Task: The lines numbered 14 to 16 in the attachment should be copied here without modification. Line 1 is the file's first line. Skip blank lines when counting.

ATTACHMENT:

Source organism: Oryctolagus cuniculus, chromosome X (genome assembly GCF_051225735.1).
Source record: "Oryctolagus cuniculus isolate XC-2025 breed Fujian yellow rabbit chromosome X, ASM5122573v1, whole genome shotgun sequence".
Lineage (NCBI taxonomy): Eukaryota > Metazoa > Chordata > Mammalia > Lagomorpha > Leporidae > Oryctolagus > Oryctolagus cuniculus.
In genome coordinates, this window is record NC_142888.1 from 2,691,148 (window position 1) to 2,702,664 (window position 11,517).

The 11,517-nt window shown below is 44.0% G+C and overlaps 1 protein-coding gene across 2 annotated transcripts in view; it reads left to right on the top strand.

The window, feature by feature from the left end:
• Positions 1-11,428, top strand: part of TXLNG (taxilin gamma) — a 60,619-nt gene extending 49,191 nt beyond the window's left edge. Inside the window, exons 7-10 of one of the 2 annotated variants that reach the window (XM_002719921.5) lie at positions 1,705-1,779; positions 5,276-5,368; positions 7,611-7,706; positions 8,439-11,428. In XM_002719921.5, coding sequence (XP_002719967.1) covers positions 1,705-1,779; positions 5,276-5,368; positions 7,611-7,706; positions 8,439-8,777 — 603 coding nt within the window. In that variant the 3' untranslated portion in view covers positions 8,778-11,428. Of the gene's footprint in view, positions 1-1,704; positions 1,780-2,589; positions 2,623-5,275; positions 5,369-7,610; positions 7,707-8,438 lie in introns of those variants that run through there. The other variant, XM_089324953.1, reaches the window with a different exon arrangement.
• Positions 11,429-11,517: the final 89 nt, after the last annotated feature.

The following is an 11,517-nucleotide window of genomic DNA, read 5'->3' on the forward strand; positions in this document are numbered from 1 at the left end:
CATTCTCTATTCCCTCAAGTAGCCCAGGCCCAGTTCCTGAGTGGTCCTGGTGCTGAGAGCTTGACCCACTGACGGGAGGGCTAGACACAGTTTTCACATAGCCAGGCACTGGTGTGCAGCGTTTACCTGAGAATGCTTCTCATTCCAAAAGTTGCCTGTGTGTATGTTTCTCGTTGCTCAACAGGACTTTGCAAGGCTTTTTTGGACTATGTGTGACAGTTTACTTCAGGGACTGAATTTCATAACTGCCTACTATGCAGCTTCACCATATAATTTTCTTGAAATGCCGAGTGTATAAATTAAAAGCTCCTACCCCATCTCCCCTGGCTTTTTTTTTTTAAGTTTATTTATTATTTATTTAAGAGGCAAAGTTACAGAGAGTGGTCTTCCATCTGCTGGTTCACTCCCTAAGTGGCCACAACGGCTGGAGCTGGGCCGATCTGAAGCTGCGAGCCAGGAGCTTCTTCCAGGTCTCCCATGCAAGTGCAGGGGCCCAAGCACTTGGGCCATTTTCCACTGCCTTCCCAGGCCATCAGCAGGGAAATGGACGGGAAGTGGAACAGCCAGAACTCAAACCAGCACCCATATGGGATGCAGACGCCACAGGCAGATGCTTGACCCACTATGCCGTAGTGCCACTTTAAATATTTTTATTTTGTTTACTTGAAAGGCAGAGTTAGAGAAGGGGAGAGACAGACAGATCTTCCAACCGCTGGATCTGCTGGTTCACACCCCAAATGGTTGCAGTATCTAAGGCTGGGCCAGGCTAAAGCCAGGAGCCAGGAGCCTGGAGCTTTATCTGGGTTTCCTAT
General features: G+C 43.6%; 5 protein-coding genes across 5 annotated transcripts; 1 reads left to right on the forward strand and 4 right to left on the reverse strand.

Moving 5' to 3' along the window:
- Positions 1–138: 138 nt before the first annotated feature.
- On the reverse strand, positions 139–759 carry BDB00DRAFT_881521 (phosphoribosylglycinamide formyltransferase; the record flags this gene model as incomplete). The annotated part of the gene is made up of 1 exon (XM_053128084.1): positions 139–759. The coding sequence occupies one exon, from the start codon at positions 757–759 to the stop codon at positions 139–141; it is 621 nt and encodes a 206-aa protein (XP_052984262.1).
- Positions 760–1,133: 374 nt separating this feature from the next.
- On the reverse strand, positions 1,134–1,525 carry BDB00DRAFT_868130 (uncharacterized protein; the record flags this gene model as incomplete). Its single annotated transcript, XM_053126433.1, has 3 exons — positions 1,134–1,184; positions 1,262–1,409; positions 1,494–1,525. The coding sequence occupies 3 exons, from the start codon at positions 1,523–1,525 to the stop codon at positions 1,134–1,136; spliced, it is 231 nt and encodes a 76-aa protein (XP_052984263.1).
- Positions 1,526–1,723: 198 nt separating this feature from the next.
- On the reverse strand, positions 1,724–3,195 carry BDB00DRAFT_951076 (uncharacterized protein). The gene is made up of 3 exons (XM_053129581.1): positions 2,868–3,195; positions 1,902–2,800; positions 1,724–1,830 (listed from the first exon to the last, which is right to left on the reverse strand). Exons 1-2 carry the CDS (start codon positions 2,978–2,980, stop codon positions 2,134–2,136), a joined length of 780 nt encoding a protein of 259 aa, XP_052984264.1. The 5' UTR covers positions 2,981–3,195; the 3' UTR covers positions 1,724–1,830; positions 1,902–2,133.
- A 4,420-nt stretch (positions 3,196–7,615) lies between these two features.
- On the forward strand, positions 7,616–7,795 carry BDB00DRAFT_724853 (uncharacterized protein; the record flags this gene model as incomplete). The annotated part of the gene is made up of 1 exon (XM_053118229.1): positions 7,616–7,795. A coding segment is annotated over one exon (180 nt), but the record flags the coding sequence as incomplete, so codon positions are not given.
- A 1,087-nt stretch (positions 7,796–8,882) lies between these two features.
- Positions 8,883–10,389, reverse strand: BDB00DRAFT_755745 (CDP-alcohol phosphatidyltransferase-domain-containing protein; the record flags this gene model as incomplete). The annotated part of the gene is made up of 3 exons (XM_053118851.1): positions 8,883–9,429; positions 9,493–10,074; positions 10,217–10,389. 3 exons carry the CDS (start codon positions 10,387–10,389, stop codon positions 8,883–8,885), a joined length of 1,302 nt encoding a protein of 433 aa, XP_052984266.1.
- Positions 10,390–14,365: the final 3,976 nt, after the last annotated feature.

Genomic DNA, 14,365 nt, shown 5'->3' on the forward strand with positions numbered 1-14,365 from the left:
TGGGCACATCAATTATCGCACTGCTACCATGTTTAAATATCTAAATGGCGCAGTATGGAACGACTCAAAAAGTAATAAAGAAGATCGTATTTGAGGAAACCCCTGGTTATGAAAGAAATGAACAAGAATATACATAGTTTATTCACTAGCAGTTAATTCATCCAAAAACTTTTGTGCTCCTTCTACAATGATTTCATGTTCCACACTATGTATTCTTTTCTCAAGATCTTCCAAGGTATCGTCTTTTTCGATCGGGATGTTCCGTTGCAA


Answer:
- On the reverse strand, positions 139–759 carry BDB00DRAFT_881521 (phosphoribosylglycinamide formyltransferase; the record flags this gene model as incomplete). The annotated part of the gene is made up of 1 exon (XM_053128084.1): positions 139–759. The coding sequence occupies one exon, from the start codon at positions 757–759 to the stop codon at positions 139–141; it is 621 nt and encodes a 206-aa protein (XP_052984262.1).
- Positions 760–1,133: 374 nt separating this feature from the next.
- On the reverse strand, positions 1,134–1,525 carry BDB00DRAFT_868130 (uncharacterized protein; the record flags this gene model as incomplete). Its single annotated transcript, XM_053126433.1, has 3 exons — positions 1,134–1,184; positions 1,262–1,409; positions 1,494–1,525. The coding sequence occupies 3 exons, from the start codon at positions 1,523–1,525 to the stop codon at positions 1,134–1,136; spliced, it is 231 nt and encodes a 76-aa protein (XP_052984263.1).